‘My boyfriend and I often disagree about parenting’


Raising children is sometimes accompanied by difficult situations and parental concerns. That is why Lisa van den Akker, editor-in-chief of J/M Parents and mother of four children, weekly especially for Subway a parenting question. This week a question from Rosemarijn: “My boyfriend and I often disagree about the upbringing.”

How do you solve that? Lisa comes to the rescue.

The Parenting Question: ‘My boyfriend and I often disagree about parenting’

“Hi Lisa, my boyfriend and I often disagree about parenting. For example, I want my twenty-month-old son (and three-month-old daughter) not to eat too much sugar. My boyfriend is less interested in that and likes to spoil him with something tasty. I also prefer to eat at the table and teach the children that this is normal. But my boyfriend prefers to eat on the couch and does this when he is alone at home with the kids. How do we best approach this?

– Rosemary”

The answer

Hi Rosemary,

I think what you describe is recognizable for all parents, raising together is simply difficult. You will simply not always agree with each other, while you want to be on the same page for the children.

I also think that as a parent you need to get to know each other a bit again. You both suddenly have two roles, you are not only each other’s lover, but also a parent. Gradually you get to know each other’s parenting style and then it may indeed be the case that this does not quite match.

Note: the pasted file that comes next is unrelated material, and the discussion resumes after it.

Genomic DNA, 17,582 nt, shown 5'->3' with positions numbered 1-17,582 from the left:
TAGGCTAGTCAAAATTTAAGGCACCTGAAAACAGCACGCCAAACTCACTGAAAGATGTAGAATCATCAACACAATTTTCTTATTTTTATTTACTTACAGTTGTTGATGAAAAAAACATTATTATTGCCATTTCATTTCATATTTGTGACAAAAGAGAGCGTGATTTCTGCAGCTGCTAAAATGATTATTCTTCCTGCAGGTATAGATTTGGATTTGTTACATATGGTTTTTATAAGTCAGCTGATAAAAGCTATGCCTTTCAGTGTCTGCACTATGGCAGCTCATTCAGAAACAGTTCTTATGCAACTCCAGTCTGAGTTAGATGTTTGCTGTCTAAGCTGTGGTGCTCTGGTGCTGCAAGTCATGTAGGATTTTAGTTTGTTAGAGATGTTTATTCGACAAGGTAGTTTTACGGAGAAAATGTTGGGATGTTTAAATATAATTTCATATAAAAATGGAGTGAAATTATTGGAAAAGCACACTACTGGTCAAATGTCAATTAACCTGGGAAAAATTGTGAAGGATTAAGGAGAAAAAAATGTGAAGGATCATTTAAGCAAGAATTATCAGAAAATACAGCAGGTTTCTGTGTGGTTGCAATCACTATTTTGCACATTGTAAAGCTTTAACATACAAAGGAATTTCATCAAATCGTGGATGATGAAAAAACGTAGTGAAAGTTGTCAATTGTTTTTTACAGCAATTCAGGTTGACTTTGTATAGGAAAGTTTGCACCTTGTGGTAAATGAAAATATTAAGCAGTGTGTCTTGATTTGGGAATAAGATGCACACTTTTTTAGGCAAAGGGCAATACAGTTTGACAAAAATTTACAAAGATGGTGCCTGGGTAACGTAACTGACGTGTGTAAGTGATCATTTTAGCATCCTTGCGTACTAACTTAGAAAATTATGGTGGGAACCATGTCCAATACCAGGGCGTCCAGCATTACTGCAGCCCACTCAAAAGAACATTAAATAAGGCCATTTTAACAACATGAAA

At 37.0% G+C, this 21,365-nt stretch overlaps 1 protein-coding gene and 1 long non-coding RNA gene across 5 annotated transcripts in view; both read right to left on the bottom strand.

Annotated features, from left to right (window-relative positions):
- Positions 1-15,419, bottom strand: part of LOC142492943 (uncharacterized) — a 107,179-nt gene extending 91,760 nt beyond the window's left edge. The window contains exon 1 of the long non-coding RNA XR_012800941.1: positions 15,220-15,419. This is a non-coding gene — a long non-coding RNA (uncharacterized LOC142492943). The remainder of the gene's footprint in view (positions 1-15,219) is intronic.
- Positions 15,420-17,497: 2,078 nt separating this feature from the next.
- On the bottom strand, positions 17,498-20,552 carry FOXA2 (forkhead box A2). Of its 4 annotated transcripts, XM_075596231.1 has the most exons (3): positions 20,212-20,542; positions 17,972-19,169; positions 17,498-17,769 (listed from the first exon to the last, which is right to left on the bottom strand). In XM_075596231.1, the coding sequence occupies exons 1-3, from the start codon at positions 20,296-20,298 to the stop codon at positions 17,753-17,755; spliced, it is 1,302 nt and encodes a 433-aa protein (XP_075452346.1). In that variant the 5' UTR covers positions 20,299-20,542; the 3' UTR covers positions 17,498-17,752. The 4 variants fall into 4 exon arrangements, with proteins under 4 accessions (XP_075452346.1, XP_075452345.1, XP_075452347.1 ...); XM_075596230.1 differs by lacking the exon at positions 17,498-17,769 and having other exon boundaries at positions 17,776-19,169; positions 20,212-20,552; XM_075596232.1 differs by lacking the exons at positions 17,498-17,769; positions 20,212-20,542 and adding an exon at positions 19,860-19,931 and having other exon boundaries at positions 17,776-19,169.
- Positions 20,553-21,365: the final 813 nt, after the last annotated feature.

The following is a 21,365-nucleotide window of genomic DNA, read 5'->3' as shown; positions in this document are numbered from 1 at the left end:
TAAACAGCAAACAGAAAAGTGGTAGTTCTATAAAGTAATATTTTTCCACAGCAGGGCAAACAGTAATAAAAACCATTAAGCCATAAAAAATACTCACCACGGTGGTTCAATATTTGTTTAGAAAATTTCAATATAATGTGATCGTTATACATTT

For example, I am a lot less consistent and persistent than my husband. Then sometimes it becomes a good cop, bad copgame, which the children can now play flawlessly. Ultimately, I learned that it is important to stay close to myself, but at the same time to respect my husband.

The fact that you disagree is in itself not that harmful to your child, but arguing can be. You want to prevent that and that is why it is important, you probably guessed it, to talk. Talk to each other, but also listen. Put yourself in the position of the other person and don’t judge or judge too quickly. I find that it helps to keep in mind that in the end we both want the best for our child. on J/M Parents you will also find a good article on how to listen to each other’s feelings and how to mirror each other. This way you can prevent conflicts and escalations.

Back to your example. When you discuss this with each other, you do not have to convince each other. Instead, look for a compromise. For example, agree that something tasty every now and then is fine, but not right before dinner. And maybe you can eat on the couch for a day on the weekend and at the table for the rest of the week? By talking and especially listening together, you will probably find your way in this together.”

‘My son (4) doesn’t want anything at all’

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‘My boyfriend and I often disagree about parenting’